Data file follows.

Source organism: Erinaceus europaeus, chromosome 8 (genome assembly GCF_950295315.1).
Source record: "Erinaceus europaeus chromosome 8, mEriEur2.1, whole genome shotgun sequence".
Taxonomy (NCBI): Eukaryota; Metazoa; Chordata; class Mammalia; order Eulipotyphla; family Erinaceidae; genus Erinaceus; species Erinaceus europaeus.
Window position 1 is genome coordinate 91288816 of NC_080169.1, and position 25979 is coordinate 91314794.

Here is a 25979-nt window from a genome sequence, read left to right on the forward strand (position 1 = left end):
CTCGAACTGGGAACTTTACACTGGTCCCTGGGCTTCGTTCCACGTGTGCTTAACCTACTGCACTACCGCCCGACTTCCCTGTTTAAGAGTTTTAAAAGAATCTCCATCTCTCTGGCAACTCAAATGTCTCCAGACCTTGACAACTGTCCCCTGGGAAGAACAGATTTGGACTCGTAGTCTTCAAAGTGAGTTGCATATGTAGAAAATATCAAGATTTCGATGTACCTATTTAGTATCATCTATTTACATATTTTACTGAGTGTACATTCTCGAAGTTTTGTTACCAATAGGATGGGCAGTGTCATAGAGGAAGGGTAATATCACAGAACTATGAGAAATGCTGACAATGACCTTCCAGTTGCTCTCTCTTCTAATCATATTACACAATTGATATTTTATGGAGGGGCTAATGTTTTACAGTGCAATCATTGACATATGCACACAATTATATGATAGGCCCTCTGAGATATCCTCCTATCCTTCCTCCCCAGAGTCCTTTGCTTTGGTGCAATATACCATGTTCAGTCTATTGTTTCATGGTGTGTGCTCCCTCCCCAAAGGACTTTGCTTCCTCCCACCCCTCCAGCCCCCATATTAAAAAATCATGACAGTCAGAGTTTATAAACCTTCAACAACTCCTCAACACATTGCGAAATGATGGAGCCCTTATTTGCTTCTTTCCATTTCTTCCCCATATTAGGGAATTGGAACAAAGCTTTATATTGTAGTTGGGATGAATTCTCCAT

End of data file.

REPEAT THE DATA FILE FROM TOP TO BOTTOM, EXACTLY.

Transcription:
Source organism: Erinaceus europaeus, chromosome 8 (genome assembly GCF_950295315.1).
Source record: "Erinaceus europaeus chromosome 8, mEriEur2.1, whole genome shotgun sequence".
Taxonomy (NCBI): Eukaryota; Metazoa; Chordata; class Mammalia; order Eulipotyphla; family Erinaceidae; genus Erinaceus; species Erinaceus europaeus.
Window position 1 is genome coordinate 91288816 of NC_080169.1, and position 25979 is coordinate 91314794.

Here is a 25979-nt window from a genome sequence, read left to right on the forward strand (position 1 = left end):
CTCGAACTGGGAACTTTACACTGGTCCCTGGGCTTCGTTCCACGTGTGCTTAACCTACTGCACTACCGCCCGACTTCCCTGTTTAAGAGTTTTAAAAGAATCTCCATCTCTCTGGCAACTCAAATGTCTCCAGACCTTGACAACTGTCCCCTGGGAAGAACAGATTTGGACTCGTAGTCTTCAAAGTGAGTTGCATATGTAGAAAATATCAAGATTTCGATGTACCTATTTAGTATCATCTATTTACATATTTTACTGAGTGTACATTCTCGAAGTTTTGTTACCAATAGGATGGGCAGTGTCATAGAGGAAGGGTAATATCACAGAACTATGAGAAATGCTGACAATGACCTTCCAGTTGCTCTCTCTTCTAATCATATTACACAATTGATATTTTATGGAGGGGCTAATGTTTTACAGTGCAATCATTGACATATGCACACAATTATATGATAGGCCCTCTGAGATATCCTCCTATCCTTCCTCCCCAGAGTCCTTTGCTTTGGTGCAATATACCATGTTCAGTCTATTGTTTCATGGTGTGTGCTCCCTCCCCAAAGGACTTTGCTTCCTCCCACCCCTCCAGCCCCCATATTAAAAAATCATGACAGTCAGAGTTTATAAACCTTCAACAACTCCTCAACACATTGCGAAATGATGGAGCCCTTATTTGCTTCTTTCCATTTCTTCCCCATATTAGGGAATTGGAACAAAGCTTTATATTGTAGTTGGGATGAATTCTCCAT